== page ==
Breast Lift with Breast Augmentation

Breast Lift with Breast Augmentation


Although many women who wanted to have their breasts enlarged prefer larger breasts with minimal scarring, some women want a combination of both a breast lift (mastopexy) and breast augmentation.  For the woman seeking a breast augmentation, often the surgical decision process is more complex, especially for those women who previously have given birth or have lost weight.  Your plastic surgeon will evaluate you whether a breast lift  may be necessary or not.  If one would need a mastopexy, the degree of ptosis (sagging of the breasts) will determine what kind of breast lift procedure would be necessary.   The kind of mastopexy procedure would affect the degree and extent of scarring one would have.  

Another question one should ask would be "when should the breast lift be performed?" Should it be performed before or after you undergo breast augmentation?   These are questions that one should ask your plastic surgeon before you undergo your breast surgery.


Red Brassiere (Courtesy of Wikimedia Commons)


Fast Facts about Breast Lift with Breast Augmentation

  • The complication rate of primary breast augmentation (1st time one is having breast augmentation) is approximately 1.7% over a three-year period (Scott Spear's study).

  • The complication rate of a revision or re-do breast augmentation is ~ 21.6%.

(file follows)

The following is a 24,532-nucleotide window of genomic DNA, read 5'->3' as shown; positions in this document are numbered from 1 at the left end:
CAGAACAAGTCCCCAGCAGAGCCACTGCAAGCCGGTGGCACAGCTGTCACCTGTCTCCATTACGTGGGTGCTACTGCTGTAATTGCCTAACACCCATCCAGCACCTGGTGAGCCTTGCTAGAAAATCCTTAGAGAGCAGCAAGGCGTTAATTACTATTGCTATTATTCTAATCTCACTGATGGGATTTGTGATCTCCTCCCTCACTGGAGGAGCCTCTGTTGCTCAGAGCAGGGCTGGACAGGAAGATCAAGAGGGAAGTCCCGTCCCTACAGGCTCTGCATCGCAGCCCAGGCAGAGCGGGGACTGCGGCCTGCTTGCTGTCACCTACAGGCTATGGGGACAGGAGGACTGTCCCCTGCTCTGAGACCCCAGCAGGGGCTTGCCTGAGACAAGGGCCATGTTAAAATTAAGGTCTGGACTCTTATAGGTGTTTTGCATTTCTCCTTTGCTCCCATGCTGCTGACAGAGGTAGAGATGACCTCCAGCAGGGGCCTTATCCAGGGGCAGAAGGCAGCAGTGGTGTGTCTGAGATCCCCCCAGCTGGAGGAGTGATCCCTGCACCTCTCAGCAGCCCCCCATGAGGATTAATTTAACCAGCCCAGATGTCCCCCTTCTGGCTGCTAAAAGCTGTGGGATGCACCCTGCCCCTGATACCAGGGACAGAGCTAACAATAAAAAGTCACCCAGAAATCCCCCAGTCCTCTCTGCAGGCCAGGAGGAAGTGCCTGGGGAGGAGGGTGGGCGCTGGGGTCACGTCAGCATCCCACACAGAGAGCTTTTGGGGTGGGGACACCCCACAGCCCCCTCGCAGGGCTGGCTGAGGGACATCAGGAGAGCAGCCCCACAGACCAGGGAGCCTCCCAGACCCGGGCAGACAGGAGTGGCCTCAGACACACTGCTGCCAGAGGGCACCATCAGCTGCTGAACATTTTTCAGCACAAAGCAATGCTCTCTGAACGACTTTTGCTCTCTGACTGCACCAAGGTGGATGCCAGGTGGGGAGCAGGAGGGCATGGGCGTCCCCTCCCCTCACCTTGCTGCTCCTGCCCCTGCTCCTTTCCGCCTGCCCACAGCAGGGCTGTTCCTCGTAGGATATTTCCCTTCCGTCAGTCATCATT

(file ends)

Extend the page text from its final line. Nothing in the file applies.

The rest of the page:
• The complication rate of a simultaneous primary breast augmentation with mastopexy (1st time of having breast implant surgery with a breast lift performed at the same time) is approximately 17.4% over a three-year period (Scott Spear's study).

  • The complication rate of a revision breast augmentation with a breast lift is ~ 23.3%.

  • Simultaneous breast augmentation/mastopexy (breast augmentation & breast lift done at the same time) has an early revision rate (need to revise the surgery) of approximately 8% in one study. 


Potential Complications of a Breast Lift

  • Wound separation/dehiscence

  • Partial or total nipple loss

  • Need for further surgery (Revision)

  • Undesirable/unattractive scarring

  • Inadequate ptosis correction (correction of sagging of the breasts) and recurrent ptosis

  • Breast asymmetry and malposition of the nipple

  • Loss of nipple sensibility

  • Infection


Even though a simultaneous breast augmentation/breast lift procedure is an elective operation, this procedure carries a risk that is higher than a simple breast augmentation.  Moreover, the risk and type of complications may vary based on the type of mastopexy technique used and performed concurrently with the breast augmentation.  Being aware and informed about these potential complications are critical before undergoing this kind of procedure.  Your plastic surgeon will determine if you are a good candidate for a simultaneous breast augmentation/mastopexy since not everyone is a candidate to have these procedures done at the same time.


    Emmanuel De La Cruz M.D., PLLC

    Houston Plastic Surgeon



    Atlanta Breast Symposium 2011

    Rancati, et al. Simultaneous augmentation and periareolar mastopexy: selecting the correct implant. Aesthetic Plast Surg. 2010 Feb;34(1):33-9;

    Spear et al. Augmentation/Mastopexy: A 3-Year Review of a Single Surgeon’s Practice.  Plast. Reconstr. Surg. 118 (Suppl.): 136S, 2006

    Spear, Scott. Augmentation/Mastopexy: Surgeon Beware. Plast. Reconstr. Surg. 118 (Suppl.): 136S, 2006

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